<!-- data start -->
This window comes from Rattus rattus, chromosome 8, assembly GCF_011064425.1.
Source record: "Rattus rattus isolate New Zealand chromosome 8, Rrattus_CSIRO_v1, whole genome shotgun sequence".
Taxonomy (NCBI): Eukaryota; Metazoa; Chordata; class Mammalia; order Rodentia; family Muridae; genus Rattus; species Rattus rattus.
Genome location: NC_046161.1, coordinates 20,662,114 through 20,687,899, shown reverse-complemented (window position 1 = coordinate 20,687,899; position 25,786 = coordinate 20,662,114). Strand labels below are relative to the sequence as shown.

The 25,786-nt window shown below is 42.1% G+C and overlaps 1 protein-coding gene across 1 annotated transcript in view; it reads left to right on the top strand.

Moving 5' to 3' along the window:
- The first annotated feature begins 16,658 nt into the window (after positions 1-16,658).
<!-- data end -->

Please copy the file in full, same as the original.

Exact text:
This window comes from Rattus rattus, chromosome 8, assembly GCF_011064425.1.
Source record: "Rattus rattus isolate New Zealand chromosome 8, Rrattus_CSIRO_v1, whole genome shotgun sequence".
Taxonomy (NCBI): Eukaryota; Metazoa; Chordata; class Mammalia; order Rodentia; family Muridae; genus Rattus; species Rattus rattus.
Genome location: NC_046161.1, coordinates 20,662,114 through 20,687,899, shown reverse-complemented (window position 1 = coordinate 20,687,899; position 25,786 = coordinate 20,662,114). Strand labels below are relative to the sequence as shown.

The 25,786-nt window shown below is 42.1% G+C and overlaps 1 protein-coding gene across 1 annotated transcript in view; it reads left to right on the top strand.

Moving 5' to 3' along the window:
- The first annotated feature begins 16,658 nt into the window (after positions 1-16,658).